Powered by MOMENTUM MEDIA
subscribe to our newsletter
Non-banks see biggest improvement in arrears

Non-banks see biggest improvement in arrears

The number of delinquent housing loans underlying Australian prime residential mortgage-backed securities in March fell to 1.16 per cent from 1.23 per cent a month earlier, according to S&P Global Ratings.

In its latest report, S&P noted that non-bank originators recorded the largest improvement in mortgages more than 30 days in arrears, falling 18 basis points to 0.87 per cent from 1.05 per cent the previous month.

“We believe the improvement partly reflects an increase in outstanding loan balances,” S&P said.

Advertisement
Advertisement

Non-conforming mortgages in arrears declined in March to 6.17 per cent from 6.19 per cent in February against a backdrop of a decline in loans outstanding.

S&P found that mortgages more than 90 days in arrears, which have averaged around 0.50 per cent for the past decade, were 0.62 per cent in March.

“We believe this trend partly reflects a greater alignment in hardship reporting in recent years,” S&P aid.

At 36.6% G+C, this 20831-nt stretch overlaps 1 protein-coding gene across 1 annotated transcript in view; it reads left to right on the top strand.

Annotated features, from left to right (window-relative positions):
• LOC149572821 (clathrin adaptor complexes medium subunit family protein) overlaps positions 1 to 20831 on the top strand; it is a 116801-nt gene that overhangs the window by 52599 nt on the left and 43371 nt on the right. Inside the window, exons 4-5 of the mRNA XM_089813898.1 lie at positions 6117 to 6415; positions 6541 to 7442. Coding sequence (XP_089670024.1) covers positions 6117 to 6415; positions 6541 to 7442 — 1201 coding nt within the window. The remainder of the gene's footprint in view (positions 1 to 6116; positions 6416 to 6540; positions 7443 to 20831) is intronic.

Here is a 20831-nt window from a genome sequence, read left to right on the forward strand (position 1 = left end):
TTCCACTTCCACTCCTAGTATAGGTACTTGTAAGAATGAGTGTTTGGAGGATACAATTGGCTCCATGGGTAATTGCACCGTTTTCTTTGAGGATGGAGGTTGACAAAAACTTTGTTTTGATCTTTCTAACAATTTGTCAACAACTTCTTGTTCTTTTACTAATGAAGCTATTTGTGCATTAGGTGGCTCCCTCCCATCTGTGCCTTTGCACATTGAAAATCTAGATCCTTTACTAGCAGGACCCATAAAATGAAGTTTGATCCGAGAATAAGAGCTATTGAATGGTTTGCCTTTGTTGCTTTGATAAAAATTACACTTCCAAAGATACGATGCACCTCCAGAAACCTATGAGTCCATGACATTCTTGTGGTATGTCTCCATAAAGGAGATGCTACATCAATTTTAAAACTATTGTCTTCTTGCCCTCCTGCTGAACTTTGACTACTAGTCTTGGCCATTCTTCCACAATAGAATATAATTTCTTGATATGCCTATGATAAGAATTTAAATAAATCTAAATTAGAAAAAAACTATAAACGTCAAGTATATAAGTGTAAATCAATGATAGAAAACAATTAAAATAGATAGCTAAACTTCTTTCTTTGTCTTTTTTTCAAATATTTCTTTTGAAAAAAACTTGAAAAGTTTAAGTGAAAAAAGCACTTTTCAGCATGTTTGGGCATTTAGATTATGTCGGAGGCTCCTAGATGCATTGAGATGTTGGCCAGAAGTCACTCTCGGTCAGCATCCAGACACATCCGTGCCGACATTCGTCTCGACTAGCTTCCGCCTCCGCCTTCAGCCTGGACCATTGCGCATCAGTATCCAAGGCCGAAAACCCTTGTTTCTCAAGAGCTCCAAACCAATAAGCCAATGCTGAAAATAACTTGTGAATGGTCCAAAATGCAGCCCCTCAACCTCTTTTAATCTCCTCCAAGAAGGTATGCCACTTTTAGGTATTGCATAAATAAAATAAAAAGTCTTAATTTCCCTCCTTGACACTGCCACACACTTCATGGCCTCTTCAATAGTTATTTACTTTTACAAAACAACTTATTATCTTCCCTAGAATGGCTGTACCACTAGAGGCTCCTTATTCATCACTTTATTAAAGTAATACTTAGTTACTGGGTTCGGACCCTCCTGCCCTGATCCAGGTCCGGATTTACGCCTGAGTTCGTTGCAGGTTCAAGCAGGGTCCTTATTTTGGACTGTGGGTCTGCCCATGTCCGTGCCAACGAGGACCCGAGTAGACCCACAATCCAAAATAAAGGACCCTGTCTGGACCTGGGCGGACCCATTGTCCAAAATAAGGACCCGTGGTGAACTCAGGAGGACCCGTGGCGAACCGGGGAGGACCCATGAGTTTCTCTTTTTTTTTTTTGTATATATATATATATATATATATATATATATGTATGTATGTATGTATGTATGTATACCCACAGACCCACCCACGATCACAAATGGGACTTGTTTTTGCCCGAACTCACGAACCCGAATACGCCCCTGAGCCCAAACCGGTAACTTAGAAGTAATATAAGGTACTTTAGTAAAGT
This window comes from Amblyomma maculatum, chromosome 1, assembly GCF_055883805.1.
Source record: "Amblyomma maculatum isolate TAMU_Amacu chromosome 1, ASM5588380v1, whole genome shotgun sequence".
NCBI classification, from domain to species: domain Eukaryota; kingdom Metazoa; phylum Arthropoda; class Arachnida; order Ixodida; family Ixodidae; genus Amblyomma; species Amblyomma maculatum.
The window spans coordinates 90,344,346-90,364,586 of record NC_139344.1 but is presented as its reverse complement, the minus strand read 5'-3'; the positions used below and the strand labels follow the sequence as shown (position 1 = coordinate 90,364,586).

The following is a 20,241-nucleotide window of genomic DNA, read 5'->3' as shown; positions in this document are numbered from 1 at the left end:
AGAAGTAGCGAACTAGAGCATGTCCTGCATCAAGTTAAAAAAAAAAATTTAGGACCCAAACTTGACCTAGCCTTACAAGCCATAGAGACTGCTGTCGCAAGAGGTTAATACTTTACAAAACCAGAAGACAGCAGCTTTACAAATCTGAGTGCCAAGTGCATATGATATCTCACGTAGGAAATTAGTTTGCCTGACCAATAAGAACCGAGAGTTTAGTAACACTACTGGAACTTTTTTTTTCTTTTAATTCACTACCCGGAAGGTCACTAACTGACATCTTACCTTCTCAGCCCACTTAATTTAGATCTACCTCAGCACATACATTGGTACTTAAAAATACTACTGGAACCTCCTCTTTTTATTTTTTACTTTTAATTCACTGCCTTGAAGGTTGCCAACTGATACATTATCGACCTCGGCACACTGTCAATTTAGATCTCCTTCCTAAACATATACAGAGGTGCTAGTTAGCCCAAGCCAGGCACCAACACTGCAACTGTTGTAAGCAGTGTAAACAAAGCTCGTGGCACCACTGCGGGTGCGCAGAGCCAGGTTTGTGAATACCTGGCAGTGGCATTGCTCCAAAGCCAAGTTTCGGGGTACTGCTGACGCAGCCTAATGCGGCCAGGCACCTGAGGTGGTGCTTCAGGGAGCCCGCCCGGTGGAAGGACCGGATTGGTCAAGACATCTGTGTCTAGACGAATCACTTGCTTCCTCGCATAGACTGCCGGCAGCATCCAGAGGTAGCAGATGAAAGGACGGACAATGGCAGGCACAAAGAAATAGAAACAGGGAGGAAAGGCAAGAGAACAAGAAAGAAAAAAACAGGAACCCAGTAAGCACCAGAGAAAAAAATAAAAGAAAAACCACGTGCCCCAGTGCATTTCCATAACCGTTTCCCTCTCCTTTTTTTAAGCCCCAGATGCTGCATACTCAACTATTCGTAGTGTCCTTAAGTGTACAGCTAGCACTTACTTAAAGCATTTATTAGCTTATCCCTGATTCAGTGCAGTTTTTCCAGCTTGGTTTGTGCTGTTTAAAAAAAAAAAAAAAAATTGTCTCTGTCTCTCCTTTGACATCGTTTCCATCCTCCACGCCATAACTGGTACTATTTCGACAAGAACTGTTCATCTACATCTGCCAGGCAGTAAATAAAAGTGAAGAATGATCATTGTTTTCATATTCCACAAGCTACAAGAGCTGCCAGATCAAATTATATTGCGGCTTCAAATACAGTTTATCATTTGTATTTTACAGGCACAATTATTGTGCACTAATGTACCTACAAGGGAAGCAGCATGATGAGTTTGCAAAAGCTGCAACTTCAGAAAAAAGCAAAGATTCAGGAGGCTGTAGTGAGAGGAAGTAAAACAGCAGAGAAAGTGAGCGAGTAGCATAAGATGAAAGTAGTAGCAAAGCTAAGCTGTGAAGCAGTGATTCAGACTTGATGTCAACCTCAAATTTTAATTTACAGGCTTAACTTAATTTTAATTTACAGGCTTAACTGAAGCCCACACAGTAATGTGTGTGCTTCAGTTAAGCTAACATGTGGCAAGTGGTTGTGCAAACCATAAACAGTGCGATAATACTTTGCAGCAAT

“Non-bank originators have bucked the trend, with mortgages more than 90 days in arrears in March at 0.43 per cent, which is around half the average for the past decade of 0.88 per cent.”

[Related: On the Record: Mario Rehayem, Pepper Money]

Non-banks see biggest improvement in arrears
mortgagebusiness
  • 23
    Days
  • :
  • 07
    Hours
  • :
  • 54
    Minutes
  • :
  • 01
    Seconds

EARLY BIRD CLOSING SOON
Have you secured yours?

Latest News

Mitigating drivers of misconduct in the financial services industry will be a key area of focus for regulators in the Asia-Pacific region in...

Financial institutions in Asia Pacific will face myriad challenges and risks in 2019 and Australia is no exception, a new S&P report ha...

Regulatory reform proposed by the federal government would remove barriers to enhanced competition in the banking sector, COBA has said. ...

FROM THE WEB
podcast

LATEST PODCAST: The broking industry hits new heights

Is enough being done to ensure responsible lending?